If you're okay, you don't need a steady supply of healing this, spiritual that and nice-smelling the other. (I'm okay with nice scents and a clean house, but that has nothing to do with Spirituality: it's called "having a nice place to live". It's when the claims about the spiritual powers of this or that scent start up I head for the exit.) It's not the same as physical exercise.

I exercise because if I don't, the result will be fat, and high blood sugar, and tight trousers, and being short of breath when I tie my shoelaces because my stomach is pushing up against my lungs. Exercise is something the body needs to hold back the rot and decay. I'm happy with the idea that the soul, like the body, gets weary, and needs whatever it takes to perk back up again. There's a wide range of exercise regimes, and people suit some more than others. I've no doubt there's a wide range of soul-perking-up regimes as well, and what suits me won't work for you. The Spirituals always push the same stuff (or rather, this month's same stuff) for everyone. You will never hear a Spiritual suggest that perhaps what you need is an afternoon with the Marx Brothers, a game of soccer with the lads or an afternoon's retail therapy, nor, God forbid, that what you really need is to get laid.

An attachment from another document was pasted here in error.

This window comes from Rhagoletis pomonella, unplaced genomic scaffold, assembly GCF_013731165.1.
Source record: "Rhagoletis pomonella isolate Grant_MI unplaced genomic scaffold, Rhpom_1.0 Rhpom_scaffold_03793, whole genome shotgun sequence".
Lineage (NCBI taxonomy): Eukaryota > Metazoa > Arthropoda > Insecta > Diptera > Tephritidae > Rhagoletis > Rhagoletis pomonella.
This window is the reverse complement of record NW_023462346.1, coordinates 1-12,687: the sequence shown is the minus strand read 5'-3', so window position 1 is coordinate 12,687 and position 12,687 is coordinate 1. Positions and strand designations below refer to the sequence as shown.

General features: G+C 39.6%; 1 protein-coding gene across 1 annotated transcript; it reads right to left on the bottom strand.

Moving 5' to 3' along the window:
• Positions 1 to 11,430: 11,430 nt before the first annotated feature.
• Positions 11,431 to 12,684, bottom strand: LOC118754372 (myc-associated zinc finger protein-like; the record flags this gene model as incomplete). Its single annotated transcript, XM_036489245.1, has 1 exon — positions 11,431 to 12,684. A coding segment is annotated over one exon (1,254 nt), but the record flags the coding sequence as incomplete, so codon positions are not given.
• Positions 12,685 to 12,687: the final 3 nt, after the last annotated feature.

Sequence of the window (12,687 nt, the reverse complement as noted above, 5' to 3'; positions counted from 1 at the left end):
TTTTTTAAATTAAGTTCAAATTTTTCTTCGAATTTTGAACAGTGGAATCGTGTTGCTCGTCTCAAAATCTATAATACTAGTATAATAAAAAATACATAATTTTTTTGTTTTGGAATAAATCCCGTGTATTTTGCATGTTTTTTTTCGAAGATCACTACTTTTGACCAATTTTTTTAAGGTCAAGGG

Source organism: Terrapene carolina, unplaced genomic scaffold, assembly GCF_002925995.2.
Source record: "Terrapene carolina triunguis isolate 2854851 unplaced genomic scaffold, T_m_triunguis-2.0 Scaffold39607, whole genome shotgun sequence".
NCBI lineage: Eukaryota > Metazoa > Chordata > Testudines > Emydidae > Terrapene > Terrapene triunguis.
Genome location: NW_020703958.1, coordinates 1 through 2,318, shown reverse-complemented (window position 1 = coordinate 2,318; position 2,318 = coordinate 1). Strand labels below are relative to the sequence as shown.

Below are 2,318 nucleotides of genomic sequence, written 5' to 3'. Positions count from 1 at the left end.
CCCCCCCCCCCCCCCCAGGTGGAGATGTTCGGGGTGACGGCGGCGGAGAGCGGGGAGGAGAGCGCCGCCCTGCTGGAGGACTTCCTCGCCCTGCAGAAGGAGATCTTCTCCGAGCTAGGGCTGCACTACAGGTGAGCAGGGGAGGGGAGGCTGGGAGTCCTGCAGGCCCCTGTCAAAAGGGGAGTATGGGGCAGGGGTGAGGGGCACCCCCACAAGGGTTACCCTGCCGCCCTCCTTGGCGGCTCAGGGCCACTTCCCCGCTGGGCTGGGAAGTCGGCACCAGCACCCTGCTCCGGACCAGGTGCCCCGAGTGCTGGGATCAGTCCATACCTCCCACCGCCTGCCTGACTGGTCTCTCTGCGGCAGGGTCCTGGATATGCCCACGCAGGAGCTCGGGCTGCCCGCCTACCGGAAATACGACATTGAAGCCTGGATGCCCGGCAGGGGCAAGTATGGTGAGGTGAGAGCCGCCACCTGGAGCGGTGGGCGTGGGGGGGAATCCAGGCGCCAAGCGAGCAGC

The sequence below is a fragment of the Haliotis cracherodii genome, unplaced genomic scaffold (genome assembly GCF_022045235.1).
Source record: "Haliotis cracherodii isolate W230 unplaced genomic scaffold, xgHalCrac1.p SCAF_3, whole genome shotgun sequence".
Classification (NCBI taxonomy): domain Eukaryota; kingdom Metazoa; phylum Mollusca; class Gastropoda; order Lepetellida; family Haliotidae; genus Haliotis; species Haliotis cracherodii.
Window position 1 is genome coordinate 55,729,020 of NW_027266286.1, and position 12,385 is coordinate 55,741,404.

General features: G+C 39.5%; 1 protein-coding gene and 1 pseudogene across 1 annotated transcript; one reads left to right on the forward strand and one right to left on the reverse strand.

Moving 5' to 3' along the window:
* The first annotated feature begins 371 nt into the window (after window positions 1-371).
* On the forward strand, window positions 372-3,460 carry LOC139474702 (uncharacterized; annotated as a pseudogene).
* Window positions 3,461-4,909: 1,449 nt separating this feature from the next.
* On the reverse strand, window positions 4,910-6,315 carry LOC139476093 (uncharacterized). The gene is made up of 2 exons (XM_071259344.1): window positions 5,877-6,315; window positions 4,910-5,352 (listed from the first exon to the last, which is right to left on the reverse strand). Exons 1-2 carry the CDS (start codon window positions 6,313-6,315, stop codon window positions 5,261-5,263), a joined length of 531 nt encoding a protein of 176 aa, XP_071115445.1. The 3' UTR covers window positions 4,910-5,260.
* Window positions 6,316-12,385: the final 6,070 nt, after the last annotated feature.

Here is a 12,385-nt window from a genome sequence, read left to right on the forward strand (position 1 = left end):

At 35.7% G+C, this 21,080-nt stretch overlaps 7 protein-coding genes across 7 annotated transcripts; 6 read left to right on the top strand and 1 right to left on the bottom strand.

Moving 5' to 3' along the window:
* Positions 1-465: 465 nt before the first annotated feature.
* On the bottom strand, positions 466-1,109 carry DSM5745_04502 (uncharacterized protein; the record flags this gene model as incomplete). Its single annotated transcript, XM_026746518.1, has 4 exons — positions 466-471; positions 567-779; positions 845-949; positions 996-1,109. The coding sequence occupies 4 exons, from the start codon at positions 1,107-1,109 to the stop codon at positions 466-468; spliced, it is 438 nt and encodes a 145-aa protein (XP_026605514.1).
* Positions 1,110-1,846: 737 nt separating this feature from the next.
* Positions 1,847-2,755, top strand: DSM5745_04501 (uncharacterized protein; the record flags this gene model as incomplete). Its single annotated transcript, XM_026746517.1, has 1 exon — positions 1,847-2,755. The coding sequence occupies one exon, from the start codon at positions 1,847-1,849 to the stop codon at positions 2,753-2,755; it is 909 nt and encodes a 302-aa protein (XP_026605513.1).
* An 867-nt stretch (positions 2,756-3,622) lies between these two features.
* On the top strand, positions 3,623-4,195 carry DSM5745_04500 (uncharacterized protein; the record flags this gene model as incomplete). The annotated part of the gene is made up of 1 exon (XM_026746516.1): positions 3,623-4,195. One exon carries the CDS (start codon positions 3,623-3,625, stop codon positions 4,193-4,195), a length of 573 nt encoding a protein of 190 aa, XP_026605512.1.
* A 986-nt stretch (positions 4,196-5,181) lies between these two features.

Moving on to stopping the soul-rot, I'm not sure a soul rots from the outside - provided it stays away from hard drugs, bullies and assholes, reality TV, blockbuster fiction and Hollywood comedies. That being not too difficult (except the bullies and assholes part, depending on where you work) souls tend to rot from the inside. Some of that is from toxic stuff other people put there, and that's what therapy is for. Some of it is from toxic stuff that you put there yourself. That's what alcoholics and addicts deal with when they do those famous Twelve Steps. Both approaches require honesty, willingness, open-ness, and the courage to face some unpleasant truths about yourself and other people, and about things you did and others did to you.